24 Working-Set Model working-set window a fixed number of page references Example: 10,000 instructionWSSi (working set of Process Pi) = total number of pages referenced in the most recent (varies in time)if too small will not encompass entire locality.if too large will encompass several localities.if = will encompass entire program.D = WSSi total demand framesif D > m ThrashingPolicy if D > m, then suspend one of the processes.
25 Keeping Track of the Working Set Approximate with interval timer + a reference bitExample: = 10,000Timer interrupts after every 5000 time units.Keep in memory 2 bits for each page.Whenever a timer interrupts copy and sets the values of all reference bits to 0.If one of the bits in memory = 1 page in working set.Why is this not completely accurate?Improvement = 10 bits and interrupt every 1000 time units.
26 Page-Fault Frequency Scheme Establish “acceptable” page-fault rate.If actual rate too low, process loses frame.If actual rate too high, process gains frame.
28 Other Consideration (Cont.) Program structureArray A[1024, 1024] of integerEach row is stored in one pageOne frameProgram 1 for j := 1 to 1024 do for i := 1 to 1024 do A[i,j] := 0; 1024 x 1024 page faultsProgram 2 for i := 1 to 1024 do for j := 1 to 1024 do A[i,j] := 0; 1024 page faultsI/O interlock and addressing
29 Demand SegmentationUsed when insufficient hardware to implement demand paging.OS/2 allocates memory in segments, which it keeps track of through segment descriptorsSegment descriptor contains a valid bit to indicate whether the segment is currently in memory.If segment is in main memory, access continues,If not in memory, segment fault.
31 File Concept Contiguous logical address space Types: Data Program numericcharacterbinaryProgram
32 File Structure None - sequence of words, bytes Simple record structure LinesFixed lengthVariable lengthComplex StructuresFormatted documentRelocatable load fileCan simulate last two with first method by inserting appropriate control characters.Who decides:Operating systemProgram
33 File Attributes Name – only information kept in human-readable form. Type – needed for systems that support different types.Location – pointer to file location on device.Size – current file size.Protection – controls who can do reading, writing, executing.Time, date, and user identification – data for protection, security, and usage monitoring.Information about files are kept in the directory structure, which is maintained on the disk.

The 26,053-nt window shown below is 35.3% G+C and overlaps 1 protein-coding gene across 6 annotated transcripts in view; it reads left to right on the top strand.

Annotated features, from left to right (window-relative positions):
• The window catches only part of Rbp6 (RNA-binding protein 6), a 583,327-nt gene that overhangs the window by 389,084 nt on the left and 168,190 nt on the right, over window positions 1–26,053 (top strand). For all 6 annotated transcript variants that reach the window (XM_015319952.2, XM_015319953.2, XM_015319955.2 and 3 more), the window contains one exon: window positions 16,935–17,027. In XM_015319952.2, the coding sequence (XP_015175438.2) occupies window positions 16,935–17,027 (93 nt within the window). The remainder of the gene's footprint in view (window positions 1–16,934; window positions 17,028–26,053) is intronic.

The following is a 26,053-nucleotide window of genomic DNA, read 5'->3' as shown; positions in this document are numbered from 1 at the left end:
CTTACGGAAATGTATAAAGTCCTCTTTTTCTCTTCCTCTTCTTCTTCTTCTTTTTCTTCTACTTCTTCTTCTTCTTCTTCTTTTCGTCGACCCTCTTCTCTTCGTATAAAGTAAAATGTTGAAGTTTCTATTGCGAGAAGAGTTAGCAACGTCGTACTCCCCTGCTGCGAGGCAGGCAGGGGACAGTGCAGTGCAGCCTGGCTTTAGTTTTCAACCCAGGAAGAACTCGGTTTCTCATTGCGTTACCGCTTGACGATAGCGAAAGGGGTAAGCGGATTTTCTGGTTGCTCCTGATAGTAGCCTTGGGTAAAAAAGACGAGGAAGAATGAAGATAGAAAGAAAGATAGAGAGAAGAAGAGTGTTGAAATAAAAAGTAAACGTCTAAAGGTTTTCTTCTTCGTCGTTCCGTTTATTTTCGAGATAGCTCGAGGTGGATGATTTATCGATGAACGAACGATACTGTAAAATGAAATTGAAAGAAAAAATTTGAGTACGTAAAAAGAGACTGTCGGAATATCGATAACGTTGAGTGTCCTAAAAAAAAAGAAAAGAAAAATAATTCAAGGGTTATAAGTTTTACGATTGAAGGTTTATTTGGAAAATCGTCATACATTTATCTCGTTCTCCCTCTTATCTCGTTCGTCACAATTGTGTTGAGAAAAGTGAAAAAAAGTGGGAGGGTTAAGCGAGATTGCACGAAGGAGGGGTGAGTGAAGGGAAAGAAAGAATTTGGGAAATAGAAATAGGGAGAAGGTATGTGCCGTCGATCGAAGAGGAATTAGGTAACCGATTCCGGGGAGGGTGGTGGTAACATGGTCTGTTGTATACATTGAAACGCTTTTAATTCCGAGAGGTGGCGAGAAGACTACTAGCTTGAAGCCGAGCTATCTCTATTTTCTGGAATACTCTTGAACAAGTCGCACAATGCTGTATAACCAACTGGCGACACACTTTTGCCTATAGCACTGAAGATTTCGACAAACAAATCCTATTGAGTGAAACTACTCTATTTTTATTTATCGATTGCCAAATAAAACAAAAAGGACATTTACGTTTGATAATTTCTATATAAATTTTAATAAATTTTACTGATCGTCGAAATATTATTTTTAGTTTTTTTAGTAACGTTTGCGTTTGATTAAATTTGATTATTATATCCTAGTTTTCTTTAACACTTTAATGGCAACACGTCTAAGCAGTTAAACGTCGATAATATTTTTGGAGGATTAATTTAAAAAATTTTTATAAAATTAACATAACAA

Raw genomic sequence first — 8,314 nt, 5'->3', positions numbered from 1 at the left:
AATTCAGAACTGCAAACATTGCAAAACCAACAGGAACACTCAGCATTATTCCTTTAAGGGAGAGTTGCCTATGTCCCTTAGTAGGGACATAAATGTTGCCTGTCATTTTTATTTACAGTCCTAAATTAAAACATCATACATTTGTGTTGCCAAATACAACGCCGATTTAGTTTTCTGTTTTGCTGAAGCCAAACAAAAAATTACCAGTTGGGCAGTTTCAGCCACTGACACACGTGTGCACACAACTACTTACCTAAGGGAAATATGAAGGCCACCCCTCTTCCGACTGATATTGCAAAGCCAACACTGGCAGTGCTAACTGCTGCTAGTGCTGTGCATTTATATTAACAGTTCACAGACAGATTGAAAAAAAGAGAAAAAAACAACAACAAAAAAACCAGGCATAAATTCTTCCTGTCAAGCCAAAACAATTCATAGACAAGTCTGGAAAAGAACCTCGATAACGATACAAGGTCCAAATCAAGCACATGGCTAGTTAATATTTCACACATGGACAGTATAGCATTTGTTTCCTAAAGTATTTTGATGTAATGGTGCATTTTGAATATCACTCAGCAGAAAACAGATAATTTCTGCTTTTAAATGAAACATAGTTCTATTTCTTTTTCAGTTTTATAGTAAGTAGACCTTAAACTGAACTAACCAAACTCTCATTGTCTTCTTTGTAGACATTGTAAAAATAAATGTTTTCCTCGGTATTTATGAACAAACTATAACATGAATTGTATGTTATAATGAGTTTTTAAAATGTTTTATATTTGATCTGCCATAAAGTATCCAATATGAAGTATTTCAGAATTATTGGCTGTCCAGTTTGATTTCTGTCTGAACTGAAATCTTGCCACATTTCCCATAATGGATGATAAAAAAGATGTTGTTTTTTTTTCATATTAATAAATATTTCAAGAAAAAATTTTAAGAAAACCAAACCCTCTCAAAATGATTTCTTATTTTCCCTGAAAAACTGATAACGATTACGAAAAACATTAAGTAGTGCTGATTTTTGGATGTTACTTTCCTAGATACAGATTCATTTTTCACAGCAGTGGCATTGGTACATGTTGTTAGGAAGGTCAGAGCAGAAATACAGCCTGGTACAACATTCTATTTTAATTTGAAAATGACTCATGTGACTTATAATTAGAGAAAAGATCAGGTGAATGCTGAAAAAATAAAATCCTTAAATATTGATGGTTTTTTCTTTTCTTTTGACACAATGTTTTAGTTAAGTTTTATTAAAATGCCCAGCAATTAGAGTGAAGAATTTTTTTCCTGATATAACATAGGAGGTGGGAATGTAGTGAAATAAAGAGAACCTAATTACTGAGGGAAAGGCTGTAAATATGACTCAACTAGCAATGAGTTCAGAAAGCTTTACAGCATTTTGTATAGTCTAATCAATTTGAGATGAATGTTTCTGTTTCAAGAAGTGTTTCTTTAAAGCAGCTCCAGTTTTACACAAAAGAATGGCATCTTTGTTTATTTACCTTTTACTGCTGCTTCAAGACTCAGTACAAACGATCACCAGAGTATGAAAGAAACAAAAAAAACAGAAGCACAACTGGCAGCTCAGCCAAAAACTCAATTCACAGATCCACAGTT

34 File Operations create write read reposition within file – file seek deletetruncateopen(Fi) – search the directory structure on disk for entry Fi, and move the content of entry to memory.close (Fi) – move the content of entry Fi in memory to directory structure on disk.
36 Access Methods Sequential Access read next write next reset no read after last write(rewrite)Direct Accessread nwrite nposition to nrewrite nn = relative block number
37 Directory Structure Directory Files F 4 F 1 F 2 F 3 F n A collection of nodes containing information about all files.DirectoryFilesF 1F 2F 3F 4F nBoth the directory structure and the files reside on disk.Backups of these two structures are kept on tapes.
38 Information in a Device Directory NameTypeAddressCurrent lengthMaximum lengthDate last accessed (for archival)Date last updated (for dump)Owner ID (who pays)Protection information (discuss later)
39 Operations Performed on Directory Search for a fileCreate a fileDelete a fileList a directoryRename a fileTraverse the file system
40 Organize the Directory (Logically) to Obtain Efficiency – locating a file quickly.Naming – convenient to users.Two users can have same name for different files.The same file can have several different names.Grouping – logical grouping of files by properties, (e.g., all Pascal programs, all games, …)
41 Single-Level Directory A single directory for all users.Naming problemGrouping problem
42 Two-Level Directory Separate directory for each user. Path name Can have the saem file name for different userEfficient searchingNo grouping capability
45 Tree-Structured Directories (Cont.) Absolute or relative path nameCreating a new file is done in current directory.Delete a filerm <file-name>Creating a new subdirectory is done in current directory.mkdir <dir-name>Example: if in current directory /spell/mailmkdir countmailprogcopyprtexpcountDeleting “mail” deleting the entire subtree rooted by “mail”.
46 Acyclic-Graph Directories Have shared subdirectories and files.
47 Acyclic-Graph Directories (Cont.) Two different names (aliasing)If dict deletes list dangling pointer.Solutions:Backpointers, so we can delete all pointers. Variable size records a problem.Backpointers using a daisy chain organization.Entry-hold-count solution.
49 General Graph Directory (Cont.) How do we guarantee no cycles?Allow only links to file not subdirectories.Garbage collection.Every time a new link is added use a cycle detection algorithm to determine whether it is OK.
50 Protection File owner/creator should be able to control: what can be doneby whomTypes of accessReadWriteExecuteAppendDeleteList
51 Lets test … Define virtual memory? Define demand paging? Differentiate demand paging from pure demand paging?How is the effective access time calculated?What are memory mapped filesWhat is victim frame?What is the use of modify bit?What is frame allocation algorithm?What is the disadvantage of FIFO page replacement algorithm?Define optimal page replacement algorithmWhat are the types of LRU approximation page replacement algorithm?What are four possible cases in enhanced second chance algorithm?Name the types of counting based page replacement algorithm?Define thrashing?Name the file attributes?What operations can be implemented on files?Differentiate single level directory from two level directory?Define mount point?Define controlled access?What is ACL?Differentiate absolute path name and relative path name?
52 Reference: 1. “Operating System Concepts” by Abraham Silberschatz, Peter Baer Galvin and Greg Gagne, Sixth Edition, John Wiley & Sons (ASIA) Pvt. Ltd, 2003.